The summer is about to explode with superheroes and dystopia as "The Avengers: Age of Ultron" and "Mad Max: Fury Road" kick off the blockbuster movie season. Throw a stone and you won't find any trouble hitting a movie with a marketing wallet to rival an independent film's production budget, but there will also be a number of movies working against that fray and hoping for a little love.
NEW YORK - You may not believe it, but Carey Mulligan isn't a fan of singing in public. Somehow though the soon to be 30-year-old actress and wife of "Mumford & Sons" lead singer Marcus Mumford keeps find herself stretching her vocal chords in one movie after another. It started with Steve McQueen's "Shame" and continued with the Coen Bros.' "Inside Llewyn Davis." Mulligan avoided it in Baz Luhrmann's "The Great Gatsby," but now find herself singing acappella in Thomas Vinterberg's "Far From The Madding Crowd." Speaking to Mulligan earlier this month, HitFix asked how she was handling being pigeonholed as a - gasp - songstress!
Eager online press got a look at George Miller's "Mad Max: Fury Road" Wednesday night in Los Angeles, with the filmmaker on hand to discuss his return to the world of his visionary debut with fellow director Edgar Wright. The unrelenting, cacophonous vehicular gumbo, which is all set to be unleashed on unsuspecting attendees of next month's Cannes Film Festival, hardly feels like the product of a 70-year-old man. And indeed, Miller's enthusiasm for discussing the work was as palpable as that pulsing through every innervating moment of the film itself.
Get ready Donut Time. Your 15 minutes of fame is right around the corner. The old school donut shop on the corner of Santa Monica Blvd. and Highland Ave. is the beginning and end point for Sean Baker's triumphant drama "Tangerine" and the Sundance breakout is about to turn it into an LA cinematic landmark.
All week long our writers will debate: Which was the greatest film year of the past half century? Check here for a complete list of our essays.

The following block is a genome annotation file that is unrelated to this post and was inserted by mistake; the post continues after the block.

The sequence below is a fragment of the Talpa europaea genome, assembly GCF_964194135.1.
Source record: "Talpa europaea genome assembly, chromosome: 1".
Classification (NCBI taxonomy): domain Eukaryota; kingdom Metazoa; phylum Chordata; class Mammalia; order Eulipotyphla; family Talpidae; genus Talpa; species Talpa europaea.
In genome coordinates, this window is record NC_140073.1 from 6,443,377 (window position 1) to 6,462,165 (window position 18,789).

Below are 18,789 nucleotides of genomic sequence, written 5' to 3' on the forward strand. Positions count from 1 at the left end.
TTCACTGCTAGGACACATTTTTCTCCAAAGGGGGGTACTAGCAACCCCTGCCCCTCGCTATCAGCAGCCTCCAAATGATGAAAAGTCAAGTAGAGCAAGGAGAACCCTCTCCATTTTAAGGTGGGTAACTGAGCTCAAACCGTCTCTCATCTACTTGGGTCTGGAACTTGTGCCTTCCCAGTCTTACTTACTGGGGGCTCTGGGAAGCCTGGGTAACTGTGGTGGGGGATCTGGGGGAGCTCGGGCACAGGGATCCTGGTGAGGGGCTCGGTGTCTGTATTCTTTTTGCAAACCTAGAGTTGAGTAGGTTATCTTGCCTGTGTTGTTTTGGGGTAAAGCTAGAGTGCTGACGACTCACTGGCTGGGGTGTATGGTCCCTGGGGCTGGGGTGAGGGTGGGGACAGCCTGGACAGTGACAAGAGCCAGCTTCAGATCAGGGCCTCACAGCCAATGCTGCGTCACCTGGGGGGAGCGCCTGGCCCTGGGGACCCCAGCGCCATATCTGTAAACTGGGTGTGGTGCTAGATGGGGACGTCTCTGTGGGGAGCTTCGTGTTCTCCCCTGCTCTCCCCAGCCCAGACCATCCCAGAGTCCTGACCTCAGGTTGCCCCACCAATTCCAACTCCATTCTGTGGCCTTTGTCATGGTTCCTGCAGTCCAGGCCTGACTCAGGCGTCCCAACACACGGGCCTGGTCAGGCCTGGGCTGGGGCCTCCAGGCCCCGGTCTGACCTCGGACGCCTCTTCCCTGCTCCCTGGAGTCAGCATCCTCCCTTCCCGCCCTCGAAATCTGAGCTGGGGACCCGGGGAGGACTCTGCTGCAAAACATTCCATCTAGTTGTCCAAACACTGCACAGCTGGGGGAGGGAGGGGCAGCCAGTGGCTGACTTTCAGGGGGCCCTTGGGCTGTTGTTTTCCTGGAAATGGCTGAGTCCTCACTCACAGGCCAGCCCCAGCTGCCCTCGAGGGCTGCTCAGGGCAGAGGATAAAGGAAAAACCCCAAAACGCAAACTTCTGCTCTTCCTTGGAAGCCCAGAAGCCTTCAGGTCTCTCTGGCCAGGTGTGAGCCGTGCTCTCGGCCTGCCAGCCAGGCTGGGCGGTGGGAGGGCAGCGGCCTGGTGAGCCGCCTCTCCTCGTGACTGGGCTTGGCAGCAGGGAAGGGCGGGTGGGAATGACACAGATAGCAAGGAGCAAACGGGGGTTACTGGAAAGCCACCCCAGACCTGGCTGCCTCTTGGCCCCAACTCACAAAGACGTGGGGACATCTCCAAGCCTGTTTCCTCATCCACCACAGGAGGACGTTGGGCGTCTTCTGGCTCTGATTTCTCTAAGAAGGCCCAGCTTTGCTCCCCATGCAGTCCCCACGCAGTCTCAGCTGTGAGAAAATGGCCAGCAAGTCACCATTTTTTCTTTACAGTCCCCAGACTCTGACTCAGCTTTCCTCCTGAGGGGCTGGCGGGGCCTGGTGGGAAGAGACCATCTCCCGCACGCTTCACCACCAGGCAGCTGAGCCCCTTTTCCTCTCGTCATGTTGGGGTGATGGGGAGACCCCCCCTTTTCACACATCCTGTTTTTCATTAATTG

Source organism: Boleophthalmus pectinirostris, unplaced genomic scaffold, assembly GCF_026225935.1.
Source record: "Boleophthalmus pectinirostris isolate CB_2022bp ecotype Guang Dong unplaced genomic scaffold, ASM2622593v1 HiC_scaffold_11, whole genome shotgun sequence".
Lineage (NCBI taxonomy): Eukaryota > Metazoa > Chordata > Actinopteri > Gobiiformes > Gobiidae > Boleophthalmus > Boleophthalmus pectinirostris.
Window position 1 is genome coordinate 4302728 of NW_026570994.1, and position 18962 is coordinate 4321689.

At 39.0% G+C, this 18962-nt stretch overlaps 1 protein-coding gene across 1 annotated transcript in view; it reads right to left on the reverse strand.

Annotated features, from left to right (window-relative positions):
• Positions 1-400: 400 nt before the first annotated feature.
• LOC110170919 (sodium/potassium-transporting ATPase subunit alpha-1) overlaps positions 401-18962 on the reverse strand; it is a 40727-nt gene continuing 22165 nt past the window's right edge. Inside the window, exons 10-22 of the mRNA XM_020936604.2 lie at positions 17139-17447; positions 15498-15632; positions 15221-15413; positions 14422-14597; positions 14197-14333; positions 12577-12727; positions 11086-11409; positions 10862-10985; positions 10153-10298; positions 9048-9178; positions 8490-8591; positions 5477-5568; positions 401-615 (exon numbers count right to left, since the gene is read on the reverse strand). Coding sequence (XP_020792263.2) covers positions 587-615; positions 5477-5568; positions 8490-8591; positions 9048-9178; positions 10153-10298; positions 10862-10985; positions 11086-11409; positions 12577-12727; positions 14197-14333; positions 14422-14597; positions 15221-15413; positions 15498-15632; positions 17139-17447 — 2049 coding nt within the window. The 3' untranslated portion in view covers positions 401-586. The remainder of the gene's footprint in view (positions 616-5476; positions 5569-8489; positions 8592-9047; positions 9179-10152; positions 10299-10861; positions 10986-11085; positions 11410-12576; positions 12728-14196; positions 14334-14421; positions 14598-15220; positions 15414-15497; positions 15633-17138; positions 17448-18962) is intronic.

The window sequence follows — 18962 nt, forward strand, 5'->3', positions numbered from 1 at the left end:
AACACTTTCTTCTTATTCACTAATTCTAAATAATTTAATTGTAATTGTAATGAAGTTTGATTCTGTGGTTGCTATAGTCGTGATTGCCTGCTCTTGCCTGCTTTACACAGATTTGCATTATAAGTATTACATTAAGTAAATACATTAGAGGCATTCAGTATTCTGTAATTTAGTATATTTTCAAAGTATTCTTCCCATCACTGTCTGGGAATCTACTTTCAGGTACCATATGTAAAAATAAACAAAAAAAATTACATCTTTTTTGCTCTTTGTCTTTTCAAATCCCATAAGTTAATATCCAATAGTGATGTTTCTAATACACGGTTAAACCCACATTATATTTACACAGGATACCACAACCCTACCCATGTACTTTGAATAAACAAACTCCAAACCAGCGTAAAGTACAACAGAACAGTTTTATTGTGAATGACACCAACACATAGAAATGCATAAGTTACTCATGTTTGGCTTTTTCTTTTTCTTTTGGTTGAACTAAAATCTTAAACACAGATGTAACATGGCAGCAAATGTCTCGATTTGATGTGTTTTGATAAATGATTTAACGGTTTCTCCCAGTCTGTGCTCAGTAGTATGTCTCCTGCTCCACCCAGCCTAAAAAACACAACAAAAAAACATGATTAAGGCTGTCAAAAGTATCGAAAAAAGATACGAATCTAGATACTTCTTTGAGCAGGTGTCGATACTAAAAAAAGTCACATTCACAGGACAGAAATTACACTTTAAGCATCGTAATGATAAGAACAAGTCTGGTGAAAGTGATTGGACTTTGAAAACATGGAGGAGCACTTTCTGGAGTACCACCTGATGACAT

The end of the 1990s was the end of an era on the big screen. The independent filmmaking movement that started the decade had taken full bloom and infiltrated the business. Major studios had begun to jump headlong into the "dependent" game, amping up prestige product and utilizing the awards season as a marketing tool. The blockbuster landscape at the summer multiplex had been interesting, full of original concepts (good and bad), but something else was on the way — a new overlord in the business of film, and one that would more or less make the age of the movie star (at least as we had come to know it) a thing of the past.
NEW YORK - Matthias Schoenaerts is best known for his roles in the acclaimed French drama "Rust and Bone" alongside Marion Cotillard and in last September's thriller "The Drop" opposite Tom Hardy, but the Belgian actor has spent a good chunk of the past 18 months shooting a number of period pieces with Oscar friendly actors. The first, "A Little Chaos" with Kate Winslet, debuted at the 2015 Toronto Film Festival to not so great reviews. The second, "Suite Française" with Michele Williams, has already opened to mixed reviews in most of Europe and there currently is no U.S. release date. The third, "Far From The Madding Crowd," which finds him romancing Carey Mulligan, has earned mostly positive notices so far and opens in limited release Friday.
Woody Allen is returning to Cannes next month with his 46th directorial effort, "Irrational Man." It's Allen's second collaboration with his latest lady muse, Emma Stone, and his first with the always mercurial, but talented Joaquin Phoenix. Based on the trailer released today, "Irrational" appears to center on a "radical" philosophy professor, Abe Lucas (Phoenix), and the relationships he develops with a younger student (Emma Stone) and another professor (Parker Posey). Oh, and he might be going through some sort of mid-life crisis. It's all pretty much expected from Allen at this stage of his career, except for one tiny element, a substantial role for the one and only Ms. Posey.
Have you been watching this last leg of David Letterman shows as the late night king prepares to retire next month? If not, you're missing out. It's classy send-off after classy send-off, and Tuesday night, Michael Keaton decided to swing back by to say goodbye to his old pal from the comedy club circuit. We're a few months removed from the "Birdman" star losing the Academy Award to "The Theory of Everything" star Eddie Redmayne on Oscar night, and he had a few thoughts on that, it turned out.
If you don't believe awards season runs 365 days a year look no further than the news today that Alcon Entertainment has acquired the U.S. rights to "The 33." Based on the Copiapó mining accident in 2010, the new drama centers on 33 minters who were trapped for 69 days in a collapsed copper-gold mine in Northern Chile. Their plight captured the attention of the world and, surprise, Hollywood came calling. Independently financed by Phoenix Pictures and Half Circle, "33" is being distributed in Chile by 20th Century Fox, but not in the U.S. The news Alcon came on board and Warner Bros. will distribute makes this a somewhat unusual story.